2016 Kia Optima: Powertrain Nitpicks
by Josh Sadlier, Senior Editor on June 15, 2016
Is a nitpick a thing? If not, I'm making it one, and I've got two of them to put on our 2016 Kia Optima's record.
One has to do with the engine, the other with the transmission. Add them up and you might have enough nitpicks to make a shopper think twice.
Let's start with the engine, because I like engines. Ed's right about its "useful power." Brent's right that it makes the Optima "pleasingly quick." But here's where I'm right: the thing emits an unrefined booming noise at higher RPM that makes it sound like a vacuum cleaner. Sure, it's yanking the car along nicely, but there's a reason people wear earplugs when they vacuum. Who wants to listen to that?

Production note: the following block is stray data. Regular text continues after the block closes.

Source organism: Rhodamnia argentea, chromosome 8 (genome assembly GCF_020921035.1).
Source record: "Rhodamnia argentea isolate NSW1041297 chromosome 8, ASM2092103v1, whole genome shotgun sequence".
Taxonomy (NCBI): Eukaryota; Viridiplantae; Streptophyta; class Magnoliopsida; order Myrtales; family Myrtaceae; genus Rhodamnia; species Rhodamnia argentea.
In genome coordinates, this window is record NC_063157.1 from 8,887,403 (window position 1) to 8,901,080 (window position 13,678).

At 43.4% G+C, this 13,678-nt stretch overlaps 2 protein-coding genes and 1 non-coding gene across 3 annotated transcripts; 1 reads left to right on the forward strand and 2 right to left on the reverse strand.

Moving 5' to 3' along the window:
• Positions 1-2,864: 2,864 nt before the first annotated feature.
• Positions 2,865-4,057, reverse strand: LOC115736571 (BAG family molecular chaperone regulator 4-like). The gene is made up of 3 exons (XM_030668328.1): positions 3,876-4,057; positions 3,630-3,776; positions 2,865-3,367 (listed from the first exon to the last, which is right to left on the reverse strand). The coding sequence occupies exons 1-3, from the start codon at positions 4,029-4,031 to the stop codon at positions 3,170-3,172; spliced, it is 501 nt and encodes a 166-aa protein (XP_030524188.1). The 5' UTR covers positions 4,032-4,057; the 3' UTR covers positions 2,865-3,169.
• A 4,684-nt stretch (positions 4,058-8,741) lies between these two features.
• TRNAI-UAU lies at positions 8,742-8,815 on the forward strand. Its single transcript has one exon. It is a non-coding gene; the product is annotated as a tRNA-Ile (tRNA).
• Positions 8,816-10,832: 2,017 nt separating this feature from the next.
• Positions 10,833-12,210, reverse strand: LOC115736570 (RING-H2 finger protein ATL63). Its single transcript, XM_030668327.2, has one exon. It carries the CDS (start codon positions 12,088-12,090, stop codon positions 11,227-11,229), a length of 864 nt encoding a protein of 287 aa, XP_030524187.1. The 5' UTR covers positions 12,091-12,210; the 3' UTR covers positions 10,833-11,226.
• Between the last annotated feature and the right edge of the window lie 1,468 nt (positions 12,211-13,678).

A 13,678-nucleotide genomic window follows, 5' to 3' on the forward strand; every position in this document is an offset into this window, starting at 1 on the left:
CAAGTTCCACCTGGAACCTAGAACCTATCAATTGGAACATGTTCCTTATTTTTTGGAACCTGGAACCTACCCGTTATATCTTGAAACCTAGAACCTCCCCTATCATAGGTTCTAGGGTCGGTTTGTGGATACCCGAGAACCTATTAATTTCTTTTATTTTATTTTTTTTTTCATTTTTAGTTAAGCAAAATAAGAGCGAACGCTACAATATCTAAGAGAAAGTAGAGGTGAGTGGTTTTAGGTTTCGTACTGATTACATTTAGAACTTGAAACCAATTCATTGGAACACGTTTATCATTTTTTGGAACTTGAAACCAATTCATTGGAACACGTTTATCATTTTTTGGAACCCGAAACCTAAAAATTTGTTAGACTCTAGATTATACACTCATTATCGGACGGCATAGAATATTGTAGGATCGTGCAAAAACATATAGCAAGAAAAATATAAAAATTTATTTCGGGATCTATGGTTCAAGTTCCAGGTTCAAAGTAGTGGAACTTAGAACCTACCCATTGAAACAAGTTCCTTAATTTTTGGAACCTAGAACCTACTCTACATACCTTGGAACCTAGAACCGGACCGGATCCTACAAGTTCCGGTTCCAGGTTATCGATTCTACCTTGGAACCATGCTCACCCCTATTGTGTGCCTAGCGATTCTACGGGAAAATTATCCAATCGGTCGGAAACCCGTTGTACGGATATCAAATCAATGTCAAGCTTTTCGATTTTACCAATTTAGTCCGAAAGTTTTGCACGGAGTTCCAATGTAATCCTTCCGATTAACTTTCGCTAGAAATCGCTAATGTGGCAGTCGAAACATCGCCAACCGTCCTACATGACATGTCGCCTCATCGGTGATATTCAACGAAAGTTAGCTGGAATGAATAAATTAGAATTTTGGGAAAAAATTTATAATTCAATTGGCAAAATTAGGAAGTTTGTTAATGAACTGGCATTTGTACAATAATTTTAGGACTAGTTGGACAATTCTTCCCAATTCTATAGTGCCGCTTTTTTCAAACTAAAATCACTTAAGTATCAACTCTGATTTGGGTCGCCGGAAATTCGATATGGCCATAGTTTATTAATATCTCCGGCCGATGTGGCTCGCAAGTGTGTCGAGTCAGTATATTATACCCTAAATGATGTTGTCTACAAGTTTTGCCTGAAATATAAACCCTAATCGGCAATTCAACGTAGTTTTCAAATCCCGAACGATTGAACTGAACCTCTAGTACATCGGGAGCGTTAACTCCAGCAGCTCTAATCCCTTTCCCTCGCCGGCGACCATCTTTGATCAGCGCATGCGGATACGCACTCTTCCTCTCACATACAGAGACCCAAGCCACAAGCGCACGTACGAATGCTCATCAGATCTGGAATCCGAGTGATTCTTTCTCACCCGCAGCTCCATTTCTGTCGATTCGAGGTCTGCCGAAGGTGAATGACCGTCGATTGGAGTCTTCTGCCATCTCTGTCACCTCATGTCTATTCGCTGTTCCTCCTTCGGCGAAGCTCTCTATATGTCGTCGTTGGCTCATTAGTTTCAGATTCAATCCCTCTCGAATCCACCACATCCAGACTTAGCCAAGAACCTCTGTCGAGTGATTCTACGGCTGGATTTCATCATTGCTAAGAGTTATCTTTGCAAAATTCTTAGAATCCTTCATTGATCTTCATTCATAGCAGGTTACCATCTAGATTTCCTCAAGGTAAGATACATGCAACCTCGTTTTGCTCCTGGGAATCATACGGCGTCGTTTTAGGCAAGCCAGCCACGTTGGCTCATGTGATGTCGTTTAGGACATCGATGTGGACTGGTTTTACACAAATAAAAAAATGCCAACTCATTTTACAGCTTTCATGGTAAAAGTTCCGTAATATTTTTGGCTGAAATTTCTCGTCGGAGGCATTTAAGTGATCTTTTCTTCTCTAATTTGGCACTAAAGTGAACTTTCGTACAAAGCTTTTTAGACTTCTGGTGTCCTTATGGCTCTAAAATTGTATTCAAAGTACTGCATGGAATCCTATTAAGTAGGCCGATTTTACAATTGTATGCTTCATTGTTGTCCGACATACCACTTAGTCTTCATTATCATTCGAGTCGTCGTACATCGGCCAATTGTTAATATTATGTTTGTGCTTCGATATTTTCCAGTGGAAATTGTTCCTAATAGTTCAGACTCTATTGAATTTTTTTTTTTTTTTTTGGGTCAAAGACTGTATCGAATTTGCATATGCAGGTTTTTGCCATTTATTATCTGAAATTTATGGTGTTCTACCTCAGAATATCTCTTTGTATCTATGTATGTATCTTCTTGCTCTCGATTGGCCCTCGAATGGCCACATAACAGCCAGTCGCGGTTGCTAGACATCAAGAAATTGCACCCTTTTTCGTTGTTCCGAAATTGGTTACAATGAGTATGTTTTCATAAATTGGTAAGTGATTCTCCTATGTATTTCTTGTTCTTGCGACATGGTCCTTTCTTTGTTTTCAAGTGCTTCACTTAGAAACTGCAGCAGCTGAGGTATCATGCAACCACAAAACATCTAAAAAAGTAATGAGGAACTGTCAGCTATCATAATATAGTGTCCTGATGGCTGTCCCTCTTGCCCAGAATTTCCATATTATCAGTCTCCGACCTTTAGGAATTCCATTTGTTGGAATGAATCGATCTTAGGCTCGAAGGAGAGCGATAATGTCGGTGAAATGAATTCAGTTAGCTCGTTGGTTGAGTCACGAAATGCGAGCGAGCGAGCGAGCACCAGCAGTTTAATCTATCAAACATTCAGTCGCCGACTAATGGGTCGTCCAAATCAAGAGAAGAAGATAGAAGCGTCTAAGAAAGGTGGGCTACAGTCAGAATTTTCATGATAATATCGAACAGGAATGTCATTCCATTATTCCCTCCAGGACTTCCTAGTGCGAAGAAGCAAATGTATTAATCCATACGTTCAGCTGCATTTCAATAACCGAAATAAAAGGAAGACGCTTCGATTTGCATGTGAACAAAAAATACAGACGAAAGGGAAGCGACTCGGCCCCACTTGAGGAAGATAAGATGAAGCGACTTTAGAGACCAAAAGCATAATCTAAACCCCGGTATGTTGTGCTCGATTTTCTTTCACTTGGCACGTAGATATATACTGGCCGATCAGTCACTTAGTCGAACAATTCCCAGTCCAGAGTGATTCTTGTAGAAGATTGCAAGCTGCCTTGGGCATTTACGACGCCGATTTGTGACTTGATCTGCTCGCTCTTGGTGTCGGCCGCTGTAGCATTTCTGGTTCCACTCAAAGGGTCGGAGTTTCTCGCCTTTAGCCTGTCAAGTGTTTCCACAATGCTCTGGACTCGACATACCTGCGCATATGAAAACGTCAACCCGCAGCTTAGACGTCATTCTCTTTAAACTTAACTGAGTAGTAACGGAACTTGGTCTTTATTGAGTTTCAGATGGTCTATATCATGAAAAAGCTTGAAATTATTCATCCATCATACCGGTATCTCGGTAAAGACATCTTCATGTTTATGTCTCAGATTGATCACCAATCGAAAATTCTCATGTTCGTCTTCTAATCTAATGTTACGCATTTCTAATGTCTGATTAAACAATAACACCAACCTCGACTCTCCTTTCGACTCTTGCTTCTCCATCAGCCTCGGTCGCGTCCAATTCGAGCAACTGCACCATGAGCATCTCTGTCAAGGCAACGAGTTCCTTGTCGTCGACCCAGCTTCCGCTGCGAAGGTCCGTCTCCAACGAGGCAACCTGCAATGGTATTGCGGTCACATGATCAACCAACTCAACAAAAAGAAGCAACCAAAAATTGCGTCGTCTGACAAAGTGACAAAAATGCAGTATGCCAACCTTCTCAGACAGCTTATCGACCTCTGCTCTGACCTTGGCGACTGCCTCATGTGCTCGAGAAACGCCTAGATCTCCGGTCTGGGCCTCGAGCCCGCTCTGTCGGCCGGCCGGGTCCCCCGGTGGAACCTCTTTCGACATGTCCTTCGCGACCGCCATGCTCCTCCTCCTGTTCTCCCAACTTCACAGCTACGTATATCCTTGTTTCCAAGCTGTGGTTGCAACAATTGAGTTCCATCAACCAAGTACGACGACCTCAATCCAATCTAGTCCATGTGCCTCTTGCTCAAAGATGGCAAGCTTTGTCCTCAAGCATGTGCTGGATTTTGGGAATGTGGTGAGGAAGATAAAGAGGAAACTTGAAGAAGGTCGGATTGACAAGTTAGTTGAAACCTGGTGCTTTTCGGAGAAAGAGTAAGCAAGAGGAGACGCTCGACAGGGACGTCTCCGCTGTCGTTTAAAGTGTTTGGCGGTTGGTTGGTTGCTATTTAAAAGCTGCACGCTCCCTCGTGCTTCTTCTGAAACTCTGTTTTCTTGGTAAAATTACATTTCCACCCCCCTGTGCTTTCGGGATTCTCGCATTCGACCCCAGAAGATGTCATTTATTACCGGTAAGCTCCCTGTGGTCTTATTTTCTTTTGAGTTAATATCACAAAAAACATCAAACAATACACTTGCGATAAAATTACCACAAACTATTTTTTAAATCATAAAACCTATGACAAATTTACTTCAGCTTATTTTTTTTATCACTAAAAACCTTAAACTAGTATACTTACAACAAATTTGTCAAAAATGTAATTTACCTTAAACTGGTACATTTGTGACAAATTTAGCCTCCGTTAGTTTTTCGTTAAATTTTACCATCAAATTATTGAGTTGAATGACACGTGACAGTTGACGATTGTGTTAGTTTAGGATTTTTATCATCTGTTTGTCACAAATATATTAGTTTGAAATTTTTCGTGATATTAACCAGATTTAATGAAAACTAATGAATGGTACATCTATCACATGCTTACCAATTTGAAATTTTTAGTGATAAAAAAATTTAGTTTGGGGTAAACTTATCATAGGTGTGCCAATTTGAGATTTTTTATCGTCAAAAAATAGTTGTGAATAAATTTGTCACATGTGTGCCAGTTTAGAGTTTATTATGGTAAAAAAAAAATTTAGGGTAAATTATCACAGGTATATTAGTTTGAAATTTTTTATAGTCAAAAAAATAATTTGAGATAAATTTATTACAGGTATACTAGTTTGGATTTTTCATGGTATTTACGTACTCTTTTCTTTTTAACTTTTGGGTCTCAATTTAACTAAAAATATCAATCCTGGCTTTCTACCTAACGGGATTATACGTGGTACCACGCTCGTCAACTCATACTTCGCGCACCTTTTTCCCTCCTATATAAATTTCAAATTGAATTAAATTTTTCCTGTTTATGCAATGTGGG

If you're looking for a little turbo engine in this price range that sounds good, try our Civic's spunky 1.5-liter mill, or the 1.8-liter turbo in various VW products. Those engines make some pleasant mechanical noises as they rip toward redline. Kia's 1.6-liter lump has yet to find its voice.
Now for the transmission. It's an automated manual, which means a computer is doing the clutching. Whenever I parallel-park the Optima, I find myself wishing the in-gear "creep" were more intuitive. Compared to a regular automatic, the computer needs an extra couple beats to engage and start creeping once you take your foot off the brake. Also, I find that the power comes on a bit unpredictably when it finally arrives, so it's hard to creep with precision.
If you drive stick, you know that parallel-parking with a manual involves a lot of variable clutch- and gas-pedal modulation. I'd even say there's an art to it. That's a tall order for any computer, so I'm not just blaming Kia here; it's a common issue with automated manuals. Still, the experience represents a noticeable downgrade if you're used to a "normal" automatic transmission.
That could be one nitpick too many for some.
Josh Sadlier, Senior Editor @ 6,645 miles